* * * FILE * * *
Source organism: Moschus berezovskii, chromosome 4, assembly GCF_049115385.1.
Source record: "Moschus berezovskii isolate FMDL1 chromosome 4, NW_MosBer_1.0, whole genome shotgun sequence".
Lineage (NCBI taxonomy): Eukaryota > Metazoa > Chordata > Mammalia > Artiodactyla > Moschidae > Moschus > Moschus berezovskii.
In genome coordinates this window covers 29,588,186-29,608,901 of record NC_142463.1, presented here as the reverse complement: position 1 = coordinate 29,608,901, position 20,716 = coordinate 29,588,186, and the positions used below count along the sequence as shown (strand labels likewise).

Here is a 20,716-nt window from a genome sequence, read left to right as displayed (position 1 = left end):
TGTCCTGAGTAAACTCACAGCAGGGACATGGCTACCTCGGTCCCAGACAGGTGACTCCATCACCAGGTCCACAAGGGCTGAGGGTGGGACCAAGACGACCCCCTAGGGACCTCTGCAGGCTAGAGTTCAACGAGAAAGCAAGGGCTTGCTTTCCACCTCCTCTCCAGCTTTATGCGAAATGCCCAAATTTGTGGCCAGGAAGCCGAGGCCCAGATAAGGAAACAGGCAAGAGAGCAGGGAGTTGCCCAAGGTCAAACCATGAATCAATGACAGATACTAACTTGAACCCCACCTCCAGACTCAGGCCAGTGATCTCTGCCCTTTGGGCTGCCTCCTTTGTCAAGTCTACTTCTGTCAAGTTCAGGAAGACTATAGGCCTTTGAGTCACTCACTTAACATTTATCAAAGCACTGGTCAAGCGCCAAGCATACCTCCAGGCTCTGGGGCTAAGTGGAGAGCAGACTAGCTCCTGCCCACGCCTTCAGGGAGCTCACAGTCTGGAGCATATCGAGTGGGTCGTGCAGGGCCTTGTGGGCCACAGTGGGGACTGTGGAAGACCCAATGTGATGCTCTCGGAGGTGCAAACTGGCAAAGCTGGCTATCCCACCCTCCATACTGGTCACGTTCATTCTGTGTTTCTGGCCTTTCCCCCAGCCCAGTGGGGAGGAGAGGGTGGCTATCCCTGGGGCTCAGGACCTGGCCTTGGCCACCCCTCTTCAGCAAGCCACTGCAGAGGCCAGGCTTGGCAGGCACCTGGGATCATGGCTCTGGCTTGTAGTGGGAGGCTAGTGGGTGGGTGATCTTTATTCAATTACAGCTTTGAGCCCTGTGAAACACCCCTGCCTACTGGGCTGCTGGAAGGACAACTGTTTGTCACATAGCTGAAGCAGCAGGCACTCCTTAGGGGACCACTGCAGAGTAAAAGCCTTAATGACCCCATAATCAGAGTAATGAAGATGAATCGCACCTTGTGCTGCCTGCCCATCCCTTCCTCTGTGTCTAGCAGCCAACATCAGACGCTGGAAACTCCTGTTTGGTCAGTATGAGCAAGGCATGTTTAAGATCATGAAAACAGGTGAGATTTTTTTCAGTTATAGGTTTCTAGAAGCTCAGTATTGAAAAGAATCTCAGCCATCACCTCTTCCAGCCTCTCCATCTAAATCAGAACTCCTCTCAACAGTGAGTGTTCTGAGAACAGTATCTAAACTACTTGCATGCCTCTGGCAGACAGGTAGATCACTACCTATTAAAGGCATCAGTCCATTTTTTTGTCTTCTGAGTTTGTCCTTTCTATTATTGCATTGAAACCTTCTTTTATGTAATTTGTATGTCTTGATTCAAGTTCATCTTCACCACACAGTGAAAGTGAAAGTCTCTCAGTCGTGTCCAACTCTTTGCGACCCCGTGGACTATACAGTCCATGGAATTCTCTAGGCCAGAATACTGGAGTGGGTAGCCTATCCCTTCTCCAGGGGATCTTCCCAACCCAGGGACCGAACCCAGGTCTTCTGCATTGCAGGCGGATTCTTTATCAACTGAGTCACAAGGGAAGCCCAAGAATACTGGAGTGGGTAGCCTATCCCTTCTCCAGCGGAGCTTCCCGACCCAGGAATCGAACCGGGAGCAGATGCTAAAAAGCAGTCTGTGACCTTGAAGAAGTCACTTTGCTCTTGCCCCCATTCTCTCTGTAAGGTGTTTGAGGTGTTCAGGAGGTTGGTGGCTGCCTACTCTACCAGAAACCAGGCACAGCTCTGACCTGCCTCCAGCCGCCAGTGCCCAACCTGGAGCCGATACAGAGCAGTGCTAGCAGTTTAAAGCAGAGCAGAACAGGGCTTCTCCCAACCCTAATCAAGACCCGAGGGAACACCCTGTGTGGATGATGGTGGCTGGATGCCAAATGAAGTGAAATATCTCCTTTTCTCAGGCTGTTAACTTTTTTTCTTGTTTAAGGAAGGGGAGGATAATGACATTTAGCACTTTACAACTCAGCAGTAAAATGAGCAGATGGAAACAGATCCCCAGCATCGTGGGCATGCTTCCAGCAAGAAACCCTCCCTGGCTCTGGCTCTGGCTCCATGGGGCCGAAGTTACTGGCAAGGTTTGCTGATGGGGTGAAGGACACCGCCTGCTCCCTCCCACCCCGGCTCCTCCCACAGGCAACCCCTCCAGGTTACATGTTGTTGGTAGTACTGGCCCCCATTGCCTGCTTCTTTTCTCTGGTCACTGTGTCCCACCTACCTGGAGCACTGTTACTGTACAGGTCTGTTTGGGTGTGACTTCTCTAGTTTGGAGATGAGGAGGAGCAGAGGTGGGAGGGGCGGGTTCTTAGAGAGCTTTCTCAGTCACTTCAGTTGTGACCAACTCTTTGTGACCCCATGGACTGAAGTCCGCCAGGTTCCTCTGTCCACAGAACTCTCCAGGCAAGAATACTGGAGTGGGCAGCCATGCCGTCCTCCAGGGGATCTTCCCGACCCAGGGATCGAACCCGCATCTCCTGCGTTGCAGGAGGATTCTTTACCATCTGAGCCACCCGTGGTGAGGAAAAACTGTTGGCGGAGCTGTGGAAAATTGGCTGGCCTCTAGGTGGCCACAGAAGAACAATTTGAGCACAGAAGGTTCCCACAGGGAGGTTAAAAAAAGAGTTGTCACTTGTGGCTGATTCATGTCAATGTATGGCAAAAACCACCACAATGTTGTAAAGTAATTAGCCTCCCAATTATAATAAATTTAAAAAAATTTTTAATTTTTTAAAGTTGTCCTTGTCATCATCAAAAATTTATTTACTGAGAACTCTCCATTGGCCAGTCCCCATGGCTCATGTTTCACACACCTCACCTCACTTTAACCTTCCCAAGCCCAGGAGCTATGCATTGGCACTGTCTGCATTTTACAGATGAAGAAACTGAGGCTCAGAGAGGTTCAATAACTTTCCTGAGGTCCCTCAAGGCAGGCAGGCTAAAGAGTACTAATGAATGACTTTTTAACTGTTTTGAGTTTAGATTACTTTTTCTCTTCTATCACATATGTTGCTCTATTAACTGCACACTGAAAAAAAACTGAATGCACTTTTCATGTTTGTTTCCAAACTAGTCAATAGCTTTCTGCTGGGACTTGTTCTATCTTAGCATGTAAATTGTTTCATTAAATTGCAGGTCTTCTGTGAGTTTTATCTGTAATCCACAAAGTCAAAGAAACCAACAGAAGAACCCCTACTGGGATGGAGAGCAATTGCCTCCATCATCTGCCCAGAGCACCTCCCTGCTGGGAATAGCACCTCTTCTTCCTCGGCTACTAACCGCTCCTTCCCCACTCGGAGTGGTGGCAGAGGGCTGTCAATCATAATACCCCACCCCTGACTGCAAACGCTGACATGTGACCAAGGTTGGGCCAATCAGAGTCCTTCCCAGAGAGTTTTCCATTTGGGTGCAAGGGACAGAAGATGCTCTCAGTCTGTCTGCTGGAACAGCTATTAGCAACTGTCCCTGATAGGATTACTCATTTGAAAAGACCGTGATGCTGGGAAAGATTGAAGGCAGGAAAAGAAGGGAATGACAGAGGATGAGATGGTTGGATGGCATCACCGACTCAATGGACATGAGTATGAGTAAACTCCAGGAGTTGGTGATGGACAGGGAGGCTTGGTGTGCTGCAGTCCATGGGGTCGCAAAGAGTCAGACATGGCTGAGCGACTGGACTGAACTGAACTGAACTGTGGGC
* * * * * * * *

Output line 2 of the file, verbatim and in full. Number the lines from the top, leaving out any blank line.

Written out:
Source record: "Moschus berezovskii isolate FMDL1 chromosome 4, NW_MosBer_1.0, whole genome shotgun sequence".